In Becoming Brave, Brenda Salter McNeil traces the journey of realization that came to her after 30 years of teaching and working in the field of racial justice. Triggered by a question asked by a young seminarian at one of her workshops, she reveals in this book how she awakened to the understanding that what she was doing, the programs she had developed, the workshops she had given, the lectures she had proclaimed were simply not enough.
The young man asked innocently at the end of a workshop: "Dr. Brenda, when are you going to talk about justice?" She was stunned. Had not the entire workshop been about justice? Had not everything she had done over the past 30 years working in the evangelical churches been about justice? What was he asking her?
As she reflected more and more deeply on this question, she slowly began to realize what he was asking.
This book is part memoir of a life's journey and part recognition of the need to do more than just talk about racial reconciliation. McNeil came to realize that most of her work had been about trying to make whites feel better about reconciliation rather than demanding racial reconciliation, even if white feelings were hurt.
Her understanding of reconciliation was flawed because it did not truly incorporate the pain and suffering experienced by Black people and other persons of color. There can be no reconciliation without justice — and true justice required dismantling systems and breaking down barriers. It requires risking one's life in the struggle to bring about change. Whites cannot stand apart. They must participate in ways that may feel threatening but will truly bring meaningful change through the pain and anger.
McNeil uses the Book of Esther as an exegetical tool to uncover the truths she is trying to portray. Esther was a young Jewish woman raised by her uncle Mordecai. After a nationwide search, she was chosen by the king to become his queen. She knew nothing of what that meant but did her best, including assimilating into the country's culture.
Everything changed when a threat arose against her people, the Jews. This young woman was called upon to reveal that she was a Jew and that her husband, the king, was needed to save the lives of the Jewish people. Despite fear and doubt, Esther stepped forward when she was needed and was able to end the threat of genocide against the Jewish people.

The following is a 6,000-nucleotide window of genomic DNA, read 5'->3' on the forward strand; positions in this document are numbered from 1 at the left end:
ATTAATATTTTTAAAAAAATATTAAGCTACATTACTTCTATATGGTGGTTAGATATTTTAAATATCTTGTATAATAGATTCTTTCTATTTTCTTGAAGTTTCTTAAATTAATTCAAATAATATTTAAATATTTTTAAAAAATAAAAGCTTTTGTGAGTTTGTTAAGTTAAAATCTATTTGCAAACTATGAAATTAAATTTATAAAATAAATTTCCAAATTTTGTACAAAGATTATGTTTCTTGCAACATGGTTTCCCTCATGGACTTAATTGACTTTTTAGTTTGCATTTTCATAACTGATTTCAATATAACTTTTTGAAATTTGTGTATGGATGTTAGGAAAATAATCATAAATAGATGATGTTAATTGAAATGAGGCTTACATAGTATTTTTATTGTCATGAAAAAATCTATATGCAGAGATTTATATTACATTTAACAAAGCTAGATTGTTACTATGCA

This is what, McNeil urges, we are called upon to do today, to step forth in faith and demand that changes be made in the laws and actions of this nation. Esther was afraid and so are we, but we must be willing to do the right thing. Some, perhaps many, will be upset and angered, but justice must be done, a justice that rights the wrongs of centuries.
The author, in keeping with the Black theologian Howard Thurman, asks hard questions, like, "Why is it so hard for Christians to make significant progress in dealing with the issue of race?" She roots her response in her Christian faith and challenges us to become everyday activists, working to break the silence by dismantling systems of injustice and inequality.
Her previous stance, which sought to assuage the fears and anxieties of whites, she realizes, is no longer viable, if ever it was. She argues that white Christians need to embrace a new understanding of what it means to be a white ally. She realizes also that sexuality is another issue that must be addressed as it is irrevocably connected to issues of race and class.
This book challenges all of us at our very core to ask what we mean when we say we are Christians. Are we living out our Christian faith in ways that make a positive difference in the lives of those around us, especially the least among us? We must risk our lives as Esther did, as Jesus did, to right the wrongs that have persisted for too long.
McNeil's journey now has a new focus and a new purpose. Again, returning to Esther, she recognizes the reconciling power of women as an important asset for her work in reconciliation. People of color must come to an understanding of their own identity and work to bring about the changes needed in our society and world today.
We, all of us, must recognize and affirm each other but not at the expense of losing sight of our goals. No one has higher standing nor requires pampering on this journey. The task is great and requires great courage. But becoming brave will enable all of us to set forth and work to pursue racial justice for all. In recounting her own courageous journey, McNeil has written a book for our time.
[Diana L. Hayes is professor emerita of systematic theology at Georgetown University.]
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